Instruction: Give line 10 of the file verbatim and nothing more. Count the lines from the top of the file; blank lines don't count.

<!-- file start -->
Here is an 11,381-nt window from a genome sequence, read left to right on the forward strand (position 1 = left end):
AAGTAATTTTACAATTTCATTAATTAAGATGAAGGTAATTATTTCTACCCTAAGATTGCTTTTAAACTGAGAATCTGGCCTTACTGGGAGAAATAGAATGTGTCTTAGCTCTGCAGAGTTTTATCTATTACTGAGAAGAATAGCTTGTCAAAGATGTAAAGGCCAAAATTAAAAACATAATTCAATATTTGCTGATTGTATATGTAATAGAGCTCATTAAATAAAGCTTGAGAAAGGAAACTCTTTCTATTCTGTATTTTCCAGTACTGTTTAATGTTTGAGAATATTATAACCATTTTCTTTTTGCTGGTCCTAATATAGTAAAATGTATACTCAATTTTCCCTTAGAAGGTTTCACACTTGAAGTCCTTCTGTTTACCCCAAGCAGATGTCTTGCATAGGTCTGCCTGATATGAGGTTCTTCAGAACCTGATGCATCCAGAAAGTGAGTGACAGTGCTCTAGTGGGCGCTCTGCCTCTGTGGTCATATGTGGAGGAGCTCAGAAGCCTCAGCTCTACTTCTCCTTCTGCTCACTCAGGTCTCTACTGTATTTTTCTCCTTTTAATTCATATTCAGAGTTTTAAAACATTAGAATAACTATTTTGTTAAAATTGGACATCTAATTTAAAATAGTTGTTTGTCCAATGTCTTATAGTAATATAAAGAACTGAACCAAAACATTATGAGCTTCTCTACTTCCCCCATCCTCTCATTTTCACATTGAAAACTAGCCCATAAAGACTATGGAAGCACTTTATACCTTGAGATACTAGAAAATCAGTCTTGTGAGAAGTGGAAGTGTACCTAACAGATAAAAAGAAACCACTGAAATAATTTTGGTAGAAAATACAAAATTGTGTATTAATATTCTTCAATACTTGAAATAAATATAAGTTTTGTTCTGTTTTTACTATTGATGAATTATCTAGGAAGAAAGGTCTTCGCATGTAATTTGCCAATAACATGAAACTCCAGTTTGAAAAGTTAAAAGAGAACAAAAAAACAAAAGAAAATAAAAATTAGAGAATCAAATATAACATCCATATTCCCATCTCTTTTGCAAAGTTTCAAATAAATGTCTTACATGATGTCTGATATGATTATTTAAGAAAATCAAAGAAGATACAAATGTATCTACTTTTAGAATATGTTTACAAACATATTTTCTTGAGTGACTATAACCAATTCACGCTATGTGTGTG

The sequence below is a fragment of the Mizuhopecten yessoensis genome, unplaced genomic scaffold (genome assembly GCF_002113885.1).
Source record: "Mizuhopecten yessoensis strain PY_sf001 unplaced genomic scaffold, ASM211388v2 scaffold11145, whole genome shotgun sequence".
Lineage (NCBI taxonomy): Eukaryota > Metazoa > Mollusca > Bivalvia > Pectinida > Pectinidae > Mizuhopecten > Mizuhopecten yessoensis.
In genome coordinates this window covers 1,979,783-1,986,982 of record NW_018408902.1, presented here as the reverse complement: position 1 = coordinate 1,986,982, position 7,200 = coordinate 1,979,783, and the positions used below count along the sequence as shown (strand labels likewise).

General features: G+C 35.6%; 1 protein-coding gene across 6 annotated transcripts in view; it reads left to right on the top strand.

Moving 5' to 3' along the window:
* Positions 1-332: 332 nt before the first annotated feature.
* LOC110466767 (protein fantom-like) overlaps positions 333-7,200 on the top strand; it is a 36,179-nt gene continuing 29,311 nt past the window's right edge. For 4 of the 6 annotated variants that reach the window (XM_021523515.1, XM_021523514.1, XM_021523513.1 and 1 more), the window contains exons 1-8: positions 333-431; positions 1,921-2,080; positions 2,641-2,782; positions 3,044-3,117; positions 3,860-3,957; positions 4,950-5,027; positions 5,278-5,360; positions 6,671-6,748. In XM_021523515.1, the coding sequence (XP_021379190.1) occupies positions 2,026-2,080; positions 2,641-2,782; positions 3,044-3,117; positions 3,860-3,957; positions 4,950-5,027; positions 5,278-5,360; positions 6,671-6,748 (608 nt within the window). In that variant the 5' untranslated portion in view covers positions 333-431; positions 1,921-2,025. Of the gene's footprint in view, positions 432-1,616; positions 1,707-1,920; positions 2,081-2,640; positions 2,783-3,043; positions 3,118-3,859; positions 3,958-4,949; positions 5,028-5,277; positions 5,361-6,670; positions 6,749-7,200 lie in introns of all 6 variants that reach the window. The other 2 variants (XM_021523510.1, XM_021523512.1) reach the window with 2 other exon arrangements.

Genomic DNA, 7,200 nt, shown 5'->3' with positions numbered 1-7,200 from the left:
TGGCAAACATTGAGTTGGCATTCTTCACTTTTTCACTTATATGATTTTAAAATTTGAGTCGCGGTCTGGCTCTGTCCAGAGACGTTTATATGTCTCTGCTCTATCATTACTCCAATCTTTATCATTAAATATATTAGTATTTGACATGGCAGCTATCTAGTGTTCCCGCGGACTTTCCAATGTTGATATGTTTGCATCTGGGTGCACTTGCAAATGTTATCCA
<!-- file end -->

* LOC110466767 (protein fantom-like) overlaps positions 333-7,200 on the top strand; it is a 36,179-nt gene continuing 29,311 nt past the window's right edge. For 4 of the 6 annotated variants that reach the window (XM_021523515.1, XM_021523514.1, XM_021523513.1 and 1 more), the window contains exons 1-8: positions 333-431; positions 1,921-2,080; positions 2,641-2,782; positions 3,044-3,117; positions 3,860-3,957; positions 4,950-5,027; positions 5,278-5,360; positions 6,671-6,748. In XM_021523515.1, the coding sequence (XP_021379190.1) occupies positions 2,026-2,080; positions 2,641-2,782; positions 3,044-3,117; positions 3,860-3,957; positions 4,950-5,027; positions 5,278-5,360; positions 6,671-6,748 (608 nt within the window). In that variant the 5' untranslated portion in view covers positions 333-431; positions 1,921-2,025. Of the gene's footprint in view, positions 432-1,616; positions 1,707-1,920; positions 2,081-2,640; positions 2,783-3,043; positions 3,118-3,859; positions 3,958-4,949; positions 5,028-5,277; positions 5,361-6,670; positions 6,749-7,200 lie in introns of all 6 variants that reach the window. The other 2 variants (XM_021523510.1, XM_021523512.1) reach the window with 2 other exon arrangements.